Wednesday, September 21, 2005

Concert: The White Stripes

The White Stripes. WoW.
We arrived at the Boston Opera House at 7:20 pm to see the 7:30 show. We should have known that there would be an opening band. Time was ours to kill. We sat in the front row of the mezzanine seats, just right of center. The place was bathed in a warm glow from acres of ornate golden plasterwork. Warm chandeliers lined the side walls and the deep red of the seats was a ready sea for White Stripes aficionados. The fans barely trickled in for the opening band. We sat there, mouths agape, as music pounded our eardrums. A drummer and two guitar players pounded and screamed and generally looked and sounded great. Too great. After several rocking tunes abused our bodies, L. glanced at his watch. It had been eight minutes. We felt old. We meekly went to the lavish foyer for a glass of something to dull our senses. I opted for a shot of vodka. It was key.

We sat on a marble step in an empty niche near the impressive bust of Benjamin Franklin Keith (B.F Keith), who commissioned the original building. The tiny plaque beneath his oversized bust had tinier print. We watched people stroll over and squint at it. We watched the crowd descend and ascend the curving staircase in front of us. A rough-around-the-edges crowd. Some fashionistas, but mostly semi-dolled up girls with guys in jeans. A distinctive couple popped up the steps, each with two drinks. They had outwitted the bar line. He had better hair than her, dark and artfully hung across his forehead. They both wore the trendy new pencil thin jeans. They bounced with anticipation. Finally the lights dimmed and the masses headed for their seats.

The mostly empty theater filled up rapidly as we found our seats again. The lovely pencil pants couple had the two seats next to us. They hit their feet and jiggled, in the best sense possible, for almost every tune. At the end of the concert I heard them tell someone that they were over from London for just this one night. See you in London, then, right.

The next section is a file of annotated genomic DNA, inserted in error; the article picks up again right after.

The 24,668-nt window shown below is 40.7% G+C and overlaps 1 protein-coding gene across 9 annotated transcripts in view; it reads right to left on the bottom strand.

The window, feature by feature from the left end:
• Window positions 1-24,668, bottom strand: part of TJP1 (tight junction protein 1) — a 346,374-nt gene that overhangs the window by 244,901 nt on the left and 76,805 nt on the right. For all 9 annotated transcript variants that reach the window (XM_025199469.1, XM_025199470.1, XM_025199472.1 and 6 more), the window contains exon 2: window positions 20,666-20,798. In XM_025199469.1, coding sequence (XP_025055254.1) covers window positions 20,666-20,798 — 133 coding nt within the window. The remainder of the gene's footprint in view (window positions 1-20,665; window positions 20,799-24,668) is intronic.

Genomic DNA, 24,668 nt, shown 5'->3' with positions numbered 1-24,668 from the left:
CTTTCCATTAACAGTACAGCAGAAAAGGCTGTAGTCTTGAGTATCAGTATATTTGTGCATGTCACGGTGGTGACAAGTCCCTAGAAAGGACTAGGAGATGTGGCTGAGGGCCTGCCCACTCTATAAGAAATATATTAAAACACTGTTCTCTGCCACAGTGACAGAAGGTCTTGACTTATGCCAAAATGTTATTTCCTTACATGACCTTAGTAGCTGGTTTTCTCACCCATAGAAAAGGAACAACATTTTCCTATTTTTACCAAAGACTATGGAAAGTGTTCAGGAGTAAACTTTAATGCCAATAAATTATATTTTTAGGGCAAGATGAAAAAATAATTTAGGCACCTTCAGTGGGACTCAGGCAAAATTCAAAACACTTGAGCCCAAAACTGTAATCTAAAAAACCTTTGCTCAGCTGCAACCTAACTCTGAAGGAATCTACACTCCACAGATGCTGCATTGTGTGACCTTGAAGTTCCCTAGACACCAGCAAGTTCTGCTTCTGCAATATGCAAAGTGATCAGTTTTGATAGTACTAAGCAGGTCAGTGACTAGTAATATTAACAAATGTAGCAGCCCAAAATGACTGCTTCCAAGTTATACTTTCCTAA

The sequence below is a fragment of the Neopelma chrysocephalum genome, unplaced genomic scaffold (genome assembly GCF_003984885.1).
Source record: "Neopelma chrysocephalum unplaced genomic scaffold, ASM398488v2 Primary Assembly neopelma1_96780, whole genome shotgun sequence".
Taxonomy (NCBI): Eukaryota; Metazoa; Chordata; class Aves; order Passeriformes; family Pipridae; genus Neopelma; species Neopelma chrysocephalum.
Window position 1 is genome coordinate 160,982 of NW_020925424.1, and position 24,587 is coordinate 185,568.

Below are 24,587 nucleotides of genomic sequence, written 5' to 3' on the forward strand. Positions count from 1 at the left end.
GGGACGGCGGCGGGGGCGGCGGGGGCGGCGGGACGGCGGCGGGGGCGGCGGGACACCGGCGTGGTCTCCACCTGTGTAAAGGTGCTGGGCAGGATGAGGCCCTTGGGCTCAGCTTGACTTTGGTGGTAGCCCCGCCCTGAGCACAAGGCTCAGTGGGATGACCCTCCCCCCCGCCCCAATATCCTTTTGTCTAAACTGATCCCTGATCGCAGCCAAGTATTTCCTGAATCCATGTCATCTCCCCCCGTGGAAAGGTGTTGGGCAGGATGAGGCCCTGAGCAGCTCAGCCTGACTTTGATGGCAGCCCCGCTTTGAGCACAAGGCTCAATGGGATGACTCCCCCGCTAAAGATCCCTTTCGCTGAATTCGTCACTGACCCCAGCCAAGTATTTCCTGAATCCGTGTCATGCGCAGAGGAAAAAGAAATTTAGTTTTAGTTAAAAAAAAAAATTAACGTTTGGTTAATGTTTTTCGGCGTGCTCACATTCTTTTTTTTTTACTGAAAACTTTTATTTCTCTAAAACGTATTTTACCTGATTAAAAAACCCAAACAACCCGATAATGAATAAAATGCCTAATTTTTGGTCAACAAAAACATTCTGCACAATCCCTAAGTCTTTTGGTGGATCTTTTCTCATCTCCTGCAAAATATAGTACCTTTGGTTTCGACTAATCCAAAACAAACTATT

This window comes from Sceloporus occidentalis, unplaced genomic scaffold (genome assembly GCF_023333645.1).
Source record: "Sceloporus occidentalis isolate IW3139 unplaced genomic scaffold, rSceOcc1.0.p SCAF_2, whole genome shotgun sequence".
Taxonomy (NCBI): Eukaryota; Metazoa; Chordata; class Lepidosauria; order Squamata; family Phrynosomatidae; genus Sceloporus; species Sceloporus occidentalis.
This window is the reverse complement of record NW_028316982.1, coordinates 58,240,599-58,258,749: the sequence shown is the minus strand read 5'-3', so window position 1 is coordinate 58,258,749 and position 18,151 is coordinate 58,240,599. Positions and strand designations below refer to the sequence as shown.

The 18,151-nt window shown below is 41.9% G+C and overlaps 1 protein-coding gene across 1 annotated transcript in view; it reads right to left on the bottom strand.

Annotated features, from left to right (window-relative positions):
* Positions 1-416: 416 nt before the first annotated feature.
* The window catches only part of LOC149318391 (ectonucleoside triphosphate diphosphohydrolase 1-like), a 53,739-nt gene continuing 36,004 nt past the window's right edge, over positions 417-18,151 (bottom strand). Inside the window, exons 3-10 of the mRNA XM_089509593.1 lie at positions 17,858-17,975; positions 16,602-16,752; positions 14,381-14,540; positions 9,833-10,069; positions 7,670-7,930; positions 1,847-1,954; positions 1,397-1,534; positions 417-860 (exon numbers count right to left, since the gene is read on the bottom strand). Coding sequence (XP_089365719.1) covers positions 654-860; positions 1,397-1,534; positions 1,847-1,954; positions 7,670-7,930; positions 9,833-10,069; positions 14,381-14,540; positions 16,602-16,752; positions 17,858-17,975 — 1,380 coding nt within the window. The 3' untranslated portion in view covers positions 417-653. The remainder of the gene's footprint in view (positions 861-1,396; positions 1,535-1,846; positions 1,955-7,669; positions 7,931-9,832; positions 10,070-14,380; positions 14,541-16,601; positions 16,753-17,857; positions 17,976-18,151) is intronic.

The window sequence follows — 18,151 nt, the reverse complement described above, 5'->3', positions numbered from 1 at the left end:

The White Stripes strolled onto the black, white and red stage and it was energy, noise and that relentless and deeply satisfying drum beat for an hour and a half. I have to say they are fucking good. They have these clean lines and a deep, sexual connection to the music they spin. It is fun to watch them. Meg, the drummer, exudes chill. Jack, the other half, exudes pleasure. And then, at about the second song, Jack took off his long black coat and bent down to chat with the front row. He plucked a nine-year-old girl from the row, after a nod from Dad, and got her comfy just behind the piano. That tiny tot enjoyed the entire show from her privileged vantage. When Meg come stage front to sit and play her bongos, Jack held the little girl’s hand and brought her forward. They gave her a tambourine and she happily tamped that thing off beat for two songs. The audience loved this. A punk rocker, doing his own thing, wearing togs from Hot Topic and sporting a razor thin mustache, man of pleasure who can sing to a nine year old like the ultimate cool Dad. It could have been creepy, Michael Jacksonesque, but he was straight level wholesome when he offered his hand and she clutched it having the time of her nine year old life.

Did I mention the noise? WoW. I have never gotten the bazillion decibels thing. I guess this is why I have never really been a concert fan. I prefer the intimacy of a back waters blues bar, where you can see the eyes of the singer and he can, and does, talk to you. Not that the Whites are impersonal. Meg and Jack, formerly married to one another, had an undercurrent of modern love in their stage work that turns intimacy on its head and gives me a kind of hope for all of us.

This White Stripes concert was worth every sacrificed brain cell and any irreparable damage to inner ear drums. I don’t know the first thing about Detroit, garage rock, punk, British pop and couldn’t name a band in the same league as the White Stripes. But I know that they put on a damn good show. And probably once was enough, for me.

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